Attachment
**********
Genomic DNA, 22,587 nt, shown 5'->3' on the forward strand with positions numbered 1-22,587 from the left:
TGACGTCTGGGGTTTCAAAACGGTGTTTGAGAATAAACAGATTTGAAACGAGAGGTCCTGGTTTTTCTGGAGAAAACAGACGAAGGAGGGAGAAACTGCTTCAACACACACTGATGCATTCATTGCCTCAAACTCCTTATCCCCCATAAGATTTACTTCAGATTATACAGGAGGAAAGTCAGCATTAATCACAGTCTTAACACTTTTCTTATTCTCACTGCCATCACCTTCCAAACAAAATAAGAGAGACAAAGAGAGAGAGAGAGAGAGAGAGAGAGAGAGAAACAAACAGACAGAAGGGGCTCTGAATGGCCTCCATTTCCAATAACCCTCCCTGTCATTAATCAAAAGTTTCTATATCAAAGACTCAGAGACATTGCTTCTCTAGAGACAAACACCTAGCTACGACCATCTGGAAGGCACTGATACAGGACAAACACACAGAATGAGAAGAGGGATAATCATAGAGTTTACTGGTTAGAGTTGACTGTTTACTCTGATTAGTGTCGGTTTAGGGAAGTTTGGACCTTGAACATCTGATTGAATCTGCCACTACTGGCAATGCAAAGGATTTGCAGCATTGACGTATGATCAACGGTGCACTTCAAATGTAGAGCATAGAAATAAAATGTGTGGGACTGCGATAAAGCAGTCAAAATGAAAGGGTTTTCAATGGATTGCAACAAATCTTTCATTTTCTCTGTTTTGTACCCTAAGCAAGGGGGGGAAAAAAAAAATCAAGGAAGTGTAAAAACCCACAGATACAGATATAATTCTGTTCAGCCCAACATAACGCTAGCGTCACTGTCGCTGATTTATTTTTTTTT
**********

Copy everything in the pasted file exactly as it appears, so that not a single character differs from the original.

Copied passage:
Genomic DNA, 22,587 nt, shown 5'->3' on the forward strand with positions numbered 1-22,587 from the left:
TGACGTCTGGGGTTTCAAAACGGTGTTTGAGAATAAACAGATTTGAAACGAGAGGTCCTGGTTTTTCTGGAGAAAACAGACGAAGGAGGGAGAAACTGCTTCAACACACACTGATGCATTCATTGCCTCAAACTCCTTATCCCCCATAAGATTTACTTCAGATTATACAGGAGGAAAGTCAGCATTAATCACAGTCTTAACACTTTTCTTATTCTCACTGCCATCACCTTCCAAACAAAATAAGAGAGACAAAGAGAGAGAGAGAGAGAGAGAGAGAGAGAGAAACAAACAGACAGAAGGGGCTCTGAATGGCCTCCATTTCCAATAACCCTCCCTGTCATTAATCAAAAGTTTCTATATCAAAGACTCAGAGACATTGCTTCTCTAGAGACAAACACCTAGCTACGACCATCTGGAAGGCACTGATACAGGACAAACACACAGAATGAGAAGAGGGATAATCATAGAGTTTACTGGTTAGAGTTGACTGTTTACTCTGATTAGTGTCGGTTTAGGGAAGTTTGGACCTTGAACATCTGATTGAATCTGCCACTACTGGCAATGCAAAGGATTTGCAGCATTGACGTATGATCAACGGTGCACTTCAAATGTAGAGCATAGAAATAAAATGTGTGGGACTGCGATAAAGCAGTCAAAATGAAAGGGTTTTCAATGGATTGCAACAAATCTTTCATTTTCTCTGTTTTGTACCCTAAGCAAGGGGGGGAAAAAAAAAATCAAGGAAGTGTAAAAACCCACAGATACAGATATAATTCTGTTCAGCCCAACATAACGCTAGCGTCACTGTCGCTGATTTATTTTTTTTT